Five Personal Finance Lessons I Learned From A 10 Km Road Race

I had the pleasure of running a 1/2-marathon relay race with a friend yesterday. I expected to have a good time, get a medal and celebrate afterwards, but what I didn't expect were personal finance lessons along the way.

 The medal's a nice perk, but it's how you get there that counts.

The medal's a nice perk, but it's how you get there that counts.

Given it was my first time attending this event, I got to the race nice and early. I didn't want to deal with the stress of finding parking and dealing with other logistical considerations while under time pressure in an unfamiliar setting. As a result, I was relaxed and more contemplative than usual before and during the run--and more observant.

3...2...1...GO!

I was ready. I started the run listening to one of my favourite podcasts but the words faded into the background as I started to focus on my cadence and on the other runners. I had never observed other runners like this before. It was almost like watching a movie.

Here's what I noticed and why it matters.

1. Running is an individual endeavour - just like personal finance.

There were many types of runners: short, tall, thin, fat, fast, slow, amateurs, seasoned athletes, locals and foreigners. Their reasons for competing were just as varied as they were and, as long as it gets them across the finish line, does it matter? The reasons are what drive us, not the goal itself. Without a reason for doing something, the goal can seem...meaningless.

You want to save a million dollars? You want to be financially independent? You want to retire early? WHY? Figure out the reasons you desire what you desire. It will increase your chances of sticking to it when times are tough and ultimately crossing the finish line to get to the life you want.

2. Having all the bells and whistles do not ensure success. Desire does.

You can't predict a person's running success by their running gear. I saw everything from a "Nike everything" gym bunny to a runner in a ratty old t-shirt and shorts...and no shoes! Consumerism has taught us that we need to be prepared with all the latest and greatest gadgets to be able to properly participate in or accomplish an activity or goal. 

We often apply this to personal finance. If a PF strategy does not sound complicated or sexy enough, it must not be good enough. Just like expensive gear, we feel we need to rely on expensive actively managed funds, commission-based advisors and up-to-the-minute stock information.

So why is it that the person who just focuses on perfecting the activity itself excels in the end? What produces results is regular attention, habit and desire--nothing fancy about that. The fancy people who want to "look the part" don't finish ahead because they are externally focused. They get their validation from others. The folks who just care about the pursuit itself are internally focused and they fuel themselves. They want the result...and they get it.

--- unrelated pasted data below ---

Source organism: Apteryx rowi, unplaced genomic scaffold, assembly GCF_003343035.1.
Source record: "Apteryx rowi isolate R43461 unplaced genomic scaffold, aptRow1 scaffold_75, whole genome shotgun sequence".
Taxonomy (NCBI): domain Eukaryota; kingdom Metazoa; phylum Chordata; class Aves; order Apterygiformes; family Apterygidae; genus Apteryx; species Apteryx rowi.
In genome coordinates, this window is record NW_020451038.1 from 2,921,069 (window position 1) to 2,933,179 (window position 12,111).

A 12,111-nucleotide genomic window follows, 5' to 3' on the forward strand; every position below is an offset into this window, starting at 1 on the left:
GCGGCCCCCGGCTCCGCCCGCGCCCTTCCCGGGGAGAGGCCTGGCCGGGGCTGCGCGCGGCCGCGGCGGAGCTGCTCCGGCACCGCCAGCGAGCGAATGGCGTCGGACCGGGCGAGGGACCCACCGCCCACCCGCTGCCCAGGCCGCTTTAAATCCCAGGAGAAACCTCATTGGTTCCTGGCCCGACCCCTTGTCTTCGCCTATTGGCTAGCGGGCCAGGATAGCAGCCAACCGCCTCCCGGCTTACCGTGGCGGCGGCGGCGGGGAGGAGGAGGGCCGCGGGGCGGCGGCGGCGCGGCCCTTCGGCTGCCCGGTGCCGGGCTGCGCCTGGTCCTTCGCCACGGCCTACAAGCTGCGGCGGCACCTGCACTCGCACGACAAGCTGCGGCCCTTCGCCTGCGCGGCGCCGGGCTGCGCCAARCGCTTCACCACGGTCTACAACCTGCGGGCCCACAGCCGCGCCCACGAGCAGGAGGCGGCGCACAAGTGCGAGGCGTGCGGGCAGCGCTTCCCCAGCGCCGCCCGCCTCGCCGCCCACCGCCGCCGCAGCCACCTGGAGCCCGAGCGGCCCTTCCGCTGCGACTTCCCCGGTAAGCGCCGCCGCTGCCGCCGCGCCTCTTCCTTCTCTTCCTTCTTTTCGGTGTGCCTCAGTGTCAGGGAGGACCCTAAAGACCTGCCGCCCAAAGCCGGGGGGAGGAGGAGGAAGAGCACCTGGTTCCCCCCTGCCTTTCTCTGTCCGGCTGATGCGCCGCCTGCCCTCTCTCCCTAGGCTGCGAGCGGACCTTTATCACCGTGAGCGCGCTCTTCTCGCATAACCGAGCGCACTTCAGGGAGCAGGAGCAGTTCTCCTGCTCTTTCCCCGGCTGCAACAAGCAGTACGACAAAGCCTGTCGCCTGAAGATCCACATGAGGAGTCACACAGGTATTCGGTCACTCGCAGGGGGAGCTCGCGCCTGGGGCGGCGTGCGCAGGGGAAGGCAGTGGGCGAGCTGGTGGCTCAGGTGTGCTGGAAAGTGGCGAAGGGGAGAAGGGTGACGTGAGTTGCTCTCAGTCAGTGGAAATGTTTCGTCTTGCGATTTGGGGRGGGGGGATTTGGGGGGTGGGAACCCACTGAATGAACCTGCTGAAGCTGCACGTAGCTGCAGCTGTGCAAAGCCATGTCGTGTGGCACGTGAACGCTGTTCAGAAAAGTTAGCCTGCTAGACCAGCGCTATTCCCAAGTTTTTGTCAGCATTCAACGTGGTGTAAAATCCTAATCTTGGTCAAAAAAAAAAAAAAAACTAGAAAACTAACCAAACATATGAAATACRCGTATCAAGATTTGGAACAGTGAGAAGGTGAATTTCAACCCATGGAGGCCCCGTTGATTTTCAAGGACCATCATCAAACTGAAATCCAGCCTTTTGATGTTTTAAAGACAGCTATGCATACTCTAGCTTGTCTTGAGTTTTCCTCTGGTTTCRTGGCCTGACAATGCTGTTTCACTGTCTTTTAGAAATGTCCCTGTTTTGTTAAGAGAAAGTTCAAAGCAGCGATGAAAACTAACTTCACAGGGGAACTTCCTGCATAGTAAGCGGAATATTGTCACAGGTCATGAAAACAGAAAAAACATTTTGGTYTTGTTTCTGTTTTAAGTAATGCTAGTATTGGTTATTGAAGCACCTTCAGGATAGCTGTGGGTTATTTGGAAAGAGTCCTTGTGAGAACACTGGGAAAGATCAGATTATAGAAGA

3. Finding a steady pace brings with it comfort that you will finish.

At the start of the race, many runners were in a rush to get ahead. They were pushing the pace in a way that, it was obvious, was not sustainable. After a few miles, some folks were passing me, then slowing down, then passing me in a rush again, then slowing down, like a real game of cat and mouse. These folks were not listening to their bodies to determine the rhythm/cadence they could maintain for the duration of the race. They were overshooting and losing steam. 

The same is true for personal finance. Some folks come out of the gate in a rush, trying to save at a rate that is both unrealistic and unsustainable. They have a level of focus and energy that soon dissipates and they feel defeated because the benchmark they have set for themselves is too high. Anything less by comparison feels like a failure. Other folks have unpredictable bouts of saving and spending that may or may not work over time. The successful individuals set a sustainable and automatic savings "pace" that leaves them relatively comfortable to enjoy the journey. They know they will get there and when.

4. Grit matters more than natural ability.

Some runners are very comfortable running and don't really train for an event. They just show up and get it done. Commendable, but not extraordinary. Others have no natural ability but they want it badly and prepare for months in advance to ensure the event goes well for them, despite not being natural-born runners. Who do you think values their accomplishment more?

When it comes to saving, who values saving more? Someone who doesn't feel the pinch of putting money aside or someone who makes a regular short-term sacrifice for a longer term goal. In all aspects of life, doing hard things feels good and it increases self-confidence as we pursue other endeavours. It makes us more likely to success at anything we do.

5. The tortoise may be slower than the hare but both finished the race.

No matter what a runner's style, attire and attitude might be, all the runners who sign up finish the race. Fancy or not, naturally able or not, happy or sad, everyone who stays the course crosses the finish line. But, the most important aspect of the race seems to be the how, not the what.

I intend to keep focusing on how I run just a much as running itself (the race, the distance, my finish time). Over the "long run", focusing on what matters most will get me where I want to go in better shape and no worse for wear.

How about you? How are you setting and achieving your PF goals? Any other lessons you can think of in achieving meaningful, life-enhancing goals?